Dr Hong Sheng Chiong's talk at
last month was met with a standing ovation. Yet what he had to say is really just the beginning of an open-source journey to end preventable blindness globally; and it begins with a life-changing invention designed especially for those living in poverty.
There are 285 million people who are visually impaired; 39 million are legally blind, with 90% of them living in developing countries, of which 80% are suffering from preventable blindness. The young doctor's exposure to third world medicine in Kenya, Nepal and Malaysia gave him insight into the burden of preventable blindness.
Says Dr Hong, "We are living in an unbalanced world, where the rich can afford health care and the poor are being ignored. No one deserves to be blind if it's preventable."
One of the major problems lies in the access to affordable eye equipment. A simple 'fundus' camera to look at the back of the eye costs more than $20,000, a microscope to look at the front of the eye costs at least $15,000. The last few years have seen rapid advances in mobile technology, and doctors have increasingly been using this technology in patient care and various medical specialties.
Ophthalmology, the branch of medicine that deals with the anatomy, physiology and diseases of the eye, is not far behind in entering this golden era of mobile. Last year, Dr Hong and his team of five set out to develop a smartphone-based application that would enable doctors to check eyes for initial signs of preventable complications. To decrease the number of variables that can prevent steady scanning, they began exploring the possibility of a 3D-printed adaptor that can be attached to a smartphone. The first prototype allowed for a 40-degree field of view of the retina - comparable to most professional 'fundus' cameras.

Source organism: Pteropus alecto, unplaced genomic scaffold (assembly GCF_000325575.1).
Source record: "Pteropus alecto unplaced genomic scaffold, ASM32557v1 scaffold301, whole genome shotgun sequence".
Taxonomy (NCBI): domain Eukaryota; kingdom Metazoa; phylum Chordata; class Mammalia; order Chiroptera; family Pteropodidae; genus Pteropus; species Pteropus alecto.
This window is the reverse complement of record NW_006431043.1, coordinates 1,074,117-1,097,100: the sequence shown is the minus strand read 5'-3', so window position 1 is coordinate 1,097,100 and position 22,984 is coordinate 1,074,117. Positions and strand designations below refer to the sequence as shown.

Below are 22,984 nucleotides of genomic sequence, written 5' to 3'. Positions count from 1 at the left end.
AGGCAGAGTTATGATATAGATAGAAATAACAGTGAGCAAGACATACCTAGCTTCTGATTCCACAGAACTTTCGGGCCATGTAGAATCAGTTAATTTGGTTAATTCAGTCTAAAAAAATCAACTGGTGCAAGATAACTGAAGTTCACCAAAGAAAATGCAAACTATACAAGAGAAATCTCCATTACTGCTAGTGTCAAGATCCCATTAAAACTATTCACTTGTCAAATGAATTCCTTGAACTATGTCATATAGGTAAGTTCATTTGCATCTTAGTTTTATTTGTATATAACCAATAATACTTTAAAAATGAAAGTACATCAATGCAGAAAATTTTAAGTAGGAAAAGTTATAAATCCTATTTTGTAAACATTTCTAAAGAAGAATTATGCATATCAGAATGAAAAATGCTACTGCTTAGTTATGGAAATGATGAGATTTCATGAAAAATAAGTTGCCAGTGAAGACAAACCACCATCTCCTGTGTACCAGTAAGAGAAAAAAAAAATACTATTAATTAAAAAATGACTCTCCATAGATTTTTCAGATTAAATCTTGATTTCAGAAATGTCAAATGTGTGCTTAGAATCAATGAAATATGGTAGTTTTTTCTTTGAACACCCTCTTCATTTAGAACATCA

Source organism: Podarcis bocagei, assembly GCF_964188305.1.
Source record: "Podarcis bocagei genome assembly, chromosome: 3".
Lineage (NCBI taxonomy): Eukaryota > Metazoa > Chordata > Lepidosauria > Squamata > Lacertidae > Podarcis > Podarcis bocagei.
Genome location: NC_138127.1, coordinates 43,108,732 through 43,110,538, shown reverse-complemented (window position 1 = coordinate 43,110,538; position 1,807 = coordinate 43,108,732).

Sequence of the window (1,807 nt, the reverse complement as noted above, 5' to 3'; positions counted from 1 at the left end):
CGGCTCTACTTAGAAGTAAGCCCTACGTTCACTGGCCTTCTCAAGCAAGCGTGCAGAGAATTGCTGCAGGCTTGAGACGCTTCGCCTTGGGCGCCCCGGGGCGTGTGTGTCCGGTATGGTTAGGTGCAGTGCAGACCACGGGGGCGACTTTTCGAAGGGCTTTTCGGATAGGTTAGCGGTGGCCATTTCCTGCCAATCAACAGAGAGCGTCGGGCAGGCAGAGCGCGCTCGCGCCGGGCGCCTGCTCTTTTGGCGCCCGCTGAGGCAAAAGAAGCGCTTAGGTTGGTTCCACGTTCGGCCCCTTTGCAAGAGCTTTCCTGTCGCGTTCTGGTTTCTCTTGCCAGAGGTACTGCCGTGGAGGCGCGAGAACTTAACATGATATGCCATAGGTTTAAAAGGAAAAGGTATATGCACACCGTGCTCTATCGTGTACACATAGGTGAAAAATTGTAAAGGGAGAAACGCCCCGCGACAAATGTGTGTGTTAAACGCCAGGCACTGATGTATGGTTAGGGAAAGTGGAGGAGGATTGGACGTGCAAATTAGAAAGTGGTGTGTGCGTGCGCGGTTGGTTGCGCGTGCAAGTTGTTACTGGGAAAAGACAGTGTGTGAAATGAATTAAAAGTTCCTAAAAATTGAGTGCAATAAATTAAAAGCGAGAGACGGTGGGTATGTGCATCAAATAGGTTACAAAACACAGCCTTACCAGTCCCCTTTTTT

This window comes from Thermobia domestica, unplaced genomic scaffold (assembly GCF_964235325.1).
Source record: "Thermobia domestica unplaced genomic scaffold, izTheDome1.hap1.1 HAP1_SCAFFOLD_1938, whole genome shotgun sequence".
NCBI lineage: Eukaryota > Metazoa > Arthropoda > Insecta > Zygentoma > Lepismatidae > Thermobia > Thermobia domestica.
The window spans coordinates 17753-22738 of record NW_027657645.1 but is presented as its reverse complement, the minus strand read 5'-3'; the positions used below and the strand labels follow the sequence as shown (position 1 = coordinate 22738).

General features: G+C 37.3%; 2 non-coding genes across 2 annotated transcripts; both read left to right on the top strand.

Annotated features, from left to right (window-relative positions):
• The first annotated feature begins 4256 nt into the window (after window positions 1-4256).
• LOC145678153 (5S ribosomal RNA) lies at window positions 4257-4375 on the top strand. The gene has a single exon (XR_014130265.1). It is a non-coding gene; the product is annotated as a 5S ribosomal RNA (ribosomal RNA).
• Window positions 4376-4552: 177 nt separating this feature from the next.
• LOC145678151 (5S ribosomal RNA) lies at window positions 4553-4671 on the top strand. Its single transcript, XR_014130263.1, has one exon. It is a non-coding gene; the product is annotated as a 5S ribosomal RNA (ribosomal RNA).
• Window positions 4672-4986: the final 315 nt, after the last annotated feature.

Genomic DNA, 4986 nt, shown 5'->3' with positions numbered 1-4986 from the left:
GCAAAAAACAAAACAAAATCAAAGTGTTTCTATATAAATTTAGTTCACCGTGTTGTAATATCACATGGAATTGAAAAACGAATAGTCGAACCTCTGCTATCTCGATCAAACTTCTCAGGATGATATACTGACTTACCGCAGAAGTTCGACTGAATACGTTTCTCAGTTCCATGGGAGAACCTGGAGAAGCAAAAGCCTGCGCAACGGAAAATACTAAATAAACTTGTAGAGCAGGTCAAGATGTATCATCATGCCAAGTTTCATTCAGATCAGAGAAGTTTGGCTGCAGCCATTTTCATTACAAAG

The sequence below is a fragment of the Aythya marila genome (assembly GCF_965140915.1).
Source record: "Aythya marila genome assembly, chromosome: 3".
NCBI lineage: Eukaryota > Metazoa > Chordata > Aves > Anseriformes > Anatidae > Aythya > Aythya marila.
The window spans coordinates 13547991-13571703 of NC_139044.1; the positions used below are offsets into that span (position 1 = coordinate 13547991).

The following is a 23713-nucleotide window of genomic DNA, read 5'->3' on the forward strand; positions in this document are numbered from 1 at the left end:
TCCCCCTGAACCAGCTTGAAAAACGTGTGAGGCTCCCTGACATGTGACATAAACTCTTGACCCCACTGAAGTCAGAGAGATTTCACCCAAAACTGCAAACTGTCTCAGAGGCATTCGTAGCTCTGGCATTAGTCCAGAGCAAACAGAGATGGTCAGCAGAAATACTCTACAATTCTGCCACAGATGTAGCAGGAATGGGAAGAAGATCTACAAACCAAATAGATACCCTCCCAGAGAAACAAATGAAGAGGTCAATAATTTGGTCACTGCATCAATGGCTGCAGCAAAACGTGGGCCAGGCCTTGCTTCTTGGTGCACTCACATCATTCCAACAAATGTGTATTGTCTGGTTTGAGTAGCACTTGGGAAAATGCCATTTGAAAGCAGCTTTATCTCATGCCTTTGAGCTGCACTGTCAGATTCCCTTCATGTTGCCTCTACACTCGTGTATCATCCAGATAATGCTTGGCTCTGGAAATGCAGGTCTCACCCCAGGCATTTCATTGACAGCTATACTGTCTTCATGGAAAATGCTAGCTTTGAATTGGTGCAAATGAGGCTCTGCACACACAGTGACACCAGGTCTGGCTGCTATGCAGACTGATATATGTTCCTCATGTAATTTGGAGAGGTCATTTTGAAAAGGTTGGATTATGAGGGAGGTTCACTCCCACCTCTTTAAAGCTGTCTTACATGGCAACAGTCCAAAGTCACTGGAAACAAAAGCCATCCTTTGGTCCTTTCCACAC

After nine months of R&D, the OphthalmicDocs' Fundus was born, consisting of a smartphone, a basic lens and an adaptor. For $50 they had created an alternative to a device that costs upwards of $16,000. Viewing the retina has never been easier, and they've made the 3D printable parts for the OphthalmicDocs Fundus downloadable for free. They are not the first in the world to have created a mobile device to view the retina, but they are the first to create an open-source approach.
Says Hong: "Our aim is to turn our endeavour into a social enterprise, which means it should be self-sustainable and generating its own revenue. To do that we have created the 3D models, making it free so that people in the developing nations can benefit, but the developed nations have the option to pay. Within the first few days of launching in May, we had over 1000 downloads of the 3D printable files, and $2000 worth of sales. Plus we've had orders for lenses and bolts and nuts that are not 3D printable."
Hong points out that they are not trying to sell any devices or become a distributor. They just want to solve problems, but by making a small profit they can continue to fund the community. Right now their team of five is each contributing 20 hours a week, and no one is getting paid. The long-term plan is to bring on board a like-minded investor to make it more sustainable, but still keep it open-source and affordable.
Says Dr Hong, "Teleophthalmology has great potential, especially in developing countries where quality, access and affordability in healthcare are huge issues. It eliminates the need to travel and provides patients living in remote areas the opportunity for specialist care. "